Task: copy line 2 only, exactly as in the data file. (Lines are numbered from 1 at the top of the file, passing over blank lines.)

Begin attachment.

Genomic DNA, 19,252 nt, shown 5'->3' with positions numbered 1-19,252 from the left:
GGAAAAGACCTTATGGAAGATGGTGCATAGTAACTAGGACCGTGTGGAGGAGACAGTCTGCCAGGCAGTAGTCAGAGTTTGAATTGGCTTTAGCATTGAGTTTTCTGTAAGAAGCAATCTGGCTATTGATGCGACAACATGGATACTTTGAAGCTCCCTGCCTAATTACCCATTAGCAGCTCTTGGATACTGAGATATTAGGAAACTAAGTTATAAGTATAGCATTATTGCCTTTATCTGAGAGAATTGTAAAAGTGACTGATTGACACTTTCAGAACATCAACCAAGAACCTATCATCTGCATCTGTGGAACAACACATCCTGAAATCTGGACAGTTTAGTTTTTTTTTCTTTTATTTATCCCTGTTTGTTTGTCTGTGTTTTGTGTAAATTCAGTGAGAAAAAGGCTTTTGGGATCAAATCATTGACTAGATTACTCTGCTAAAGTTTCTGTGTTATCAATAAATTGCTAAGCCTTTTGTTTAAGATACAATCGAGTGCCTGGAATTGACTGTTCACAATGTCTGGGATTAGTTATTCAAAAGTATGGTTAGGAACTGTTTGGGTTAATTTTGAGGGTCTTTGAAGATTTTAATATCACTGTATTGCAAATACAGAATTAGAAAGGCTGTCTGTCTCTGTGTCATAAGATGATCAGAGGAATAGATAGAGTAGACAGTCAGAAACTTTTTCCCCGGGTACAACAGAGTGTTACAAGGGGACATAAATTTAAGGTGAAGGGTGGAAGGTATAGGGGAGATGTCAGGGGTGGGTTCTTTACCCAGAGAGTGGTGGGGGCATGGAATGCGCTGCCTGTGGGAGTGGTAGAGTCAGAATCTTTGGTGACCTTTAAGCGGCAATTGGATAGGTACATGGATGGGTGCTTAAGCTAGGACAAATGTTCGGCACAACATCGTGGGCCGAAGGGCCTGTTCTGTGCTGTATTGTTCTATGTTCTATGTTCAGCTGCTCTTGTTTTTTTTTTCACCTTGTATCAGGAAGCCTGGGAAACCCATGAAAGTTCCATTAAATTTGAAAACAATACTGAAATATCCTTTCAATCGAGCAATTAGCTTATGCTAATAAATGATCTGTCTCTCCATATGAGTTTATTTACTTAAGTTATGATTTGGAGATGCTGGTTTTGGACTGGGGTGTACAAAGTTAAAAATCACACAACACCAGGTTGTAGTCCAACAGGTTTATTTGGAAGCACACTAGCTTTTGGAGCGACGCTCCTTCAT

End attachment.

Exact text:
GGAAAAGACCTTATGGAAGATGGTGCATAGTAACTAGGACCGTGTGGAGGAGACAGTCTGCCAGGCAGTAGTCAGAGTTTGAATTGGCTTTAGCATTGAGTTTTCTGTAAGAAGCAATCTGGCTATTGATGCGACAACATGGATACTTTGAAGCTCCCTGCCTAATTACCCATTAGCAGCTCTTGGATACTGAGATATTAGGAAACTAAGTTATAAGTATAGCATTATTGCCTTTATCTGAGAGAATTGTAAAAGTGACTGATTGACACTTTCAGAACATCAACCAAGAACCTATCATCTGCATCTGTGGAACAACACATCCTGAAATCTGGACAGTTTAGTTTTTTTTTCTTTTATTTATCCCTGTTTGTTTGTCTGTGTTTTGTGTAAATTCAGTGAGAAAAAGGCTTTTGGGATCAAATCATTGACTAGATTACTCTGCTAAAGTTTCTGTGTTATCAATAAATTGCTAAGCCTTTTGTTTAAGATACAATCGAGTGCCTGGAATTGACTGTTCACAATGTCTGGGATTAGTTATTCAAAAGTATGGTTAGGAACTGTTTGGGTTAATTTTGAGGGTCTTTGAAGATTTTAATATCACTGTATTGCAAATACAGAATTAGAAAGGCTGTCTGTCTCTGTGTCATAAGATGATCAGAGGAATAGATAGAGTAGACAGTCAGAAACTTTTTCCCCGGGTACAACAGAGTGTTACAAGGGGACATAAATTTAAGGTGAAGGGTGGAAGGTATAGGGGAGATGTCAGGGGTGGGTTCTTTACCCAGAGAGTGGTGGGGGCATGGAATGCGCTGCCTGTGGGAGTGGTAGAGTCAGAATCTTTGGTGACCTTTAAGCGGCAATTGGATAGGTACATGGATGGGTGCTTAAGCTAGGACAAATGTTCGGCACAACATCGTGGGCCGAAGGGCCTGTTCTGTGCTGTATTGTTCTATGTTCTATGTTCAGCTGCTCTTGTTTTTTTTTTCACCTTGTATCAGGAAGCCTGGGAAACCCATGAAAGTTCCATTAAATTTGAAAACAATACTGAAATATCCTTTCAATCGAGCAATTAGCTTATGCTAATAAATGATCTGTCTCTCCATATGAGTTTATTTACTTAAGTTATGATTTGGAGATGCTGGTTTTGGACTGGGGTGTACAAAGTTAAAAATCACACAACACCAGGTTGTAGTCCAACAGGTTTATTTGGAAGCACACTAGCTTTTGGAGCGACGCTCCTTCAT